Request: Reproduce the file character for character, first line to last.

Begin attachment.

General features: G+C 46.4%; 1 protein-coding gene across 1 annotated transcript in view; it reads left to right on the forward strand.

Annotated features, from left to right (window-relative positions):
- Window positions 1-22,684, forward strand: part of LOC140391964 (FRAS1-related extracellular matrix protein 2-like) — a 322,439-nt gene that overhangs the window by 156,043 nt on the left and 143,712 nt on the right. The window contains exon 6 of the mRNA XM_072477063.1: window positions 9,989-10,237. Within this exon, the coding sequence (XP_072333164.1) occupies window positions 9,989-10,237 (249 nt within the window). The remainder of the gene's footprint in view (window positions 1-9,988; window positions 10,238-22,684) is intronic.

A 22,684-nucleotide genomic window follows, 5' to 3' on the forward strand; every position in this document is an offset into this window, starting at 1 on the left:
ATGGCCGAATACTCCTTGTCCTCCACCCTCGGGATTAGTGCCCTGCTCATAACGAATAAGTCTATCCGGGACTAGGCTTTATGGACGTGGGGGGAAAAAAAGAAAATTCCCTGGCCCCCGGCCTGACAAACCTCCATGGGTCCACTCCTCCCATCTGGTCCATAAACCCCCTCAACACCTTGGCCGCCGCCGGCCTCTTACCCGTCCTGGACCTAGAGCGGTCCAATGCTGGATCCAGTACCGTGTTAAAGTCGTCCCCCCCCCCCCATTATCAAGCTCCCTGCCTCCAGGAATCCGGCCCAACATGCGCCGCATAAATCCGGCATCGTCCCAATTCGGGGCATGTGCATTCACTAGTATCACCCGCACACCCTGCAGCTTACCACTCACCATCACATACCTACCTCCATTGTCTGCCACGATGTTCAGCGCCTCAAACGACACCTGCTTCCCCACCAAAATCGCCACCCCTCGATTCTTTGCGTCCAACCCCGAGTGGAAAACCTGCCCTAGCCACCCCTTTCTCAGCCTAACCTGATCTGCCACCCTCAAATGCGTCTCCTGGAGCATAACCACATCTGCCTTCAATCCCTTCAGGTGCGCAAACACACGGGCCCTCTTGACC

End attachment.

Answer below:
General features: G+C 46.4%; 1 protein-coding gene across 1 annotated transcript in view; it reads left to right on the forward strand.

Annotated features, from left to right (window-relative positions):
- Window positions 1-22,684, forward strand: part of LOC140391964 (FRAS1-related extracellular matrix protein 2-like) — a 322,439-nt gene that overhangs the window by 156,043 nt on the left and 143,712 nt on the right. The window contains exon 6 of the mRNA XM_072477063.1: window positions 9,989-10,237. Within this exon, the coding sequence (XP_072333164.1) occupies window positions 9,989-10,237 (249 nt within the window). The remainder of the gene's footprint in view (window positions 1-9,988; window positions 10,238-22,684) is intronic.

A 22,684-nucleotide genomic window follows, 5' to 3' on the forward strand; every position in this document is an offset into this window, starting at 1 on the left:
ATGGCCGAATACTCCTTGTCCTCCACCCTCGGGATTAGTGCCCTGCTCATAACGAATAAGTCTATCCGGGACTAGGCTTTATGGACGTGGGGGGAAAAAAAGAAAATTCCCTGGCCCCCGGCCTGACAAACCTCCATGGGTCCACTCCTCCCATCTGGTCCATAAACCCCCTCAACACCTTGGCCGCCGCCGGCCTCTTACCCGTCCTGGACCTAGAGCGGTCCAATGCTGGATCCAGTACCGTGTTAAAGTCGTCCCCCCCCCCCCATTATCAAGCTCCCTGCCTCCAGGAATCCGGCCCAACATGCGCCGCATAAATCCGGCATCGTCCCAATTCGGGGCATGTGCATTCACTAGTATCACCCGCACACCCTGCAGCTTACCACTCACCATCACATACCTACCTCCATTGTCTGCCACGATGTTCAGCGCCTCAAACGACACCTGCTTCCCCACCAAAATCGCCACCCCTCGATTCTTTGCGTCCAACCCCGAGTGGAAAACCTGCCCTAGCCACCCCTTTCTCAGCCTAACCTGATCTGCCACCCTCAAATGCGTCTCCTGGAGCATAACCACATCTGCCTTCAATCCCTTCAGGTGCGCAAACACACGGGCCCTCTTGACC